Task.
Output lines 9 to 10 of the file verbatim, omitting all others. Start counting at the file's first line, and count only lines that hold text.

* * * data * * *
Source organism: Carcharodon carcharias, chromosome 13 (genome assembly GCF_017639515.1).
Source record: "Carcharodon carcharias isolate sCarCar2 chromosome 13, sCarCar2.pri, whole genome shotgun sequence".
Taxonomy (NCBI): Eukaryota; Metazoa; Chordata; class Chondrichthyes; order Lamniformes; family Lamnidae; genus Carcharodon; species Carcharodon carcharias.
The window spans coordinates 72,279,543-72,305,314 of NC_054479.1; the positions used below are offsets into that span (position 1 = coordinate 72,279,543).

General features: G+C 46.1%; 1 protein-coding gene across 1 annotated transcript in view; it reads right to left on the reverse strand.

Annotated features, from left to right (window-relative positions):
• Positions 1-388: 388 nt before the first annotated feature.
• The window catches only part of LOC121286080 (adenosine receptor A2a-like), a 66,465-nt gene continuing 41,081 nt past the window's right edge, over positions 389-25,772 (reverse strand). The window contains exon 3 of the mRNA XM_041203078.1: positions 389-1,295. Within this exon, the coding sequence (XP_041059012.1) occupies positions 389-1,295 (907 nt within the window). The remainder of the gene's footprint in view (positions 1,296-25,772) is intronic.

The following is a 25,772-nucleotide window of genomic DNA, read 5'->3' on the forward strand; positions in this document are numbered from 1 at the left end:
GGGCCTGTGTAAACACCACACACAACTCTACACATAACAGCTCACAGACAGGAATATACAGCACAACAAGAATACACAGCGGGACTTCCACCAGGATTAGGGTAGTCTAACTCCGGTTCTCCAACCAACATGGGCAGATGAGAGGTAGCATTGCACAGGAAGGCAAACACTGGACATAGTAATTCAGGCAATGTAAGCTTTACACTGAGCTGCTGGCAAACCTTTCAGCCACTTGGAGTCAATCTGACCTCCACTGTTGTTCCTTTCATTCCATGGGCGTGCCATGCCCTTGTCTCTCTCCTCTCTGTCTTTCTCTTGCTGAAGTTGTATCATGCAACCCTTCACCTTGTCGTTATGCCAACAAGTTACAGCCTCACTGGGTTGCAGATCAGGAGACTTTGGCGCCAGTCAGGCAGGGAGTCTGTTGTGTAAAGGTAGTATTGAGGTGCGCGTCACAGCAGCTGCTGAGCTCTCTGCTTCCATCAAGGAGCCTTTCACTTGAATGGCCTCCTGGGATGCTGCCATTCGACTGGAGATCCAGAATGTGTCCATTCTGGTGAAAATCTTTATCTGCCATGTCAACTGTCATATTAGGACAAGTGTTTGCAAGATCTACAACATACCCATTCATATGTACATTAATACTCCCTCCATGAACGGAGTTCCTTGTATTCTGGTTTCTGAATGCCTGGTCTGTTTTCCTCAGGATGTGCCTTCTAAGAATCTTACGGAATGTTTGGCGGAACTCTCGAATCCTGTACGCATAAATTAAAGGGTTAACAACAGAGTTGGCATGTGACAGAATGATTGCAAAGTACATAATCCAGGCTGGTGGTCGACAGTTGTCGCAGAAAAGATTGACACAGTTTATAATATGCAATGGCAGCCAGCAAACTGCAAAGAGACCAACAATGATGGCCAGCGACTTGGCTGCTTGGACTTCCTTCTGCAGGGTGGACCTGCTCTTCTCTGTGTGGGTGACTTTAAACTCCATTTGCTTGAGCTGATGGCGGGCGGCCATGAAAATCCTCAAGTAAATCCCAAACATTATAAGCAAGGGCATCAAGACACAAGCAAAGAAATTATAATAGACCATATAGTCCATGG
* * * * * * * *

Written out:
The following is a 25,772-nucleotide window of genomic DNA, read 5'->3' on the forward strand; positions in this document are numbered from 1 at the left end:
GGGCCTGTGTAAACACCACACACAACTCTACACATAACAGCTCACAGACAGGAATATACAGCACAACAAGAATACACAGCGGGACTTCCACCAGGATTAGGGTAGTCTAACTCCGGTTCTCCAACCAACATGGGCAGATGAGAGGTAGCATTGCACAGGAAGGCAAACACTGGACATAGTAATTCAGGCAATGTAAGCTTTACACTGAGCTGCTGGCAAACCTTTCAGCCACTTGGAGTCAATCTGACCTCCACTGTTGTTCCTTTCATTCCATGGGCGTGCCATGCCCTTGTCTCTCTCCTCTCTGTCTTTCTCTTGCTGAAGTTGTATCATGCAACCCTTCACCTTGTCGTTATGCCAACAAGTTACAGCCTCACTGGGTTGCAGATCAGGAGACTTTGGCGCCAGTCAGGCAGGGAGTCTGTTGTGTAAAGGTAGTATTGAGGTGCGCGTCACAGCAGCTGCTGAGCTCTCTGCTTCCATCAAGGAGCCTTTCACTTGAATGGCCTCCTGGGATGCTGCCATTCGACTGGAGATCCAGAATGTGTCCATTCTGGTGAAAATCTTTATCTGCCATGTCAACTGTCATATTAGGACAAGTGTTTGCAAGATCTACAACATACCCATTCATATGTACATTAATACTCCCTCCATGAACGGAGTTCCTTGTATTCTGGTTTCTGAATGCCTGGTCTGTTTTCCTCAGGATGTGCCTTCTAAGAATCTTACGGAATGTTTGGCGGAACTCTCGAATCCTGTACGCATAAATTAAAGGGTTAACAACAGAGTTGGCATGTGACAGAATGATTGCAAAGTACATAATCCAGGCTGGTGGTCGACAGTTGTCGCAGAAAAGATTGACACAGTTTATAATATGCAATGGCAGCCAGCAAACTGCAAAGAGACCAACAATGATGGCCAGCGACTTGGCTGCTTGGACTTCCTTCTGCAGGGTGGACCTGCTCTTCTCTGTGTGGGTGACTTTAAACTCCATTTGCTTGAGCTGATGGCGGGCGGCCATGAAAATCCTCAAGTAAATCCCAAACATTATAAGCAAGGGCATCAAGACACAAGCAAAGAAATTATAATAGACCATATAGTCCATGG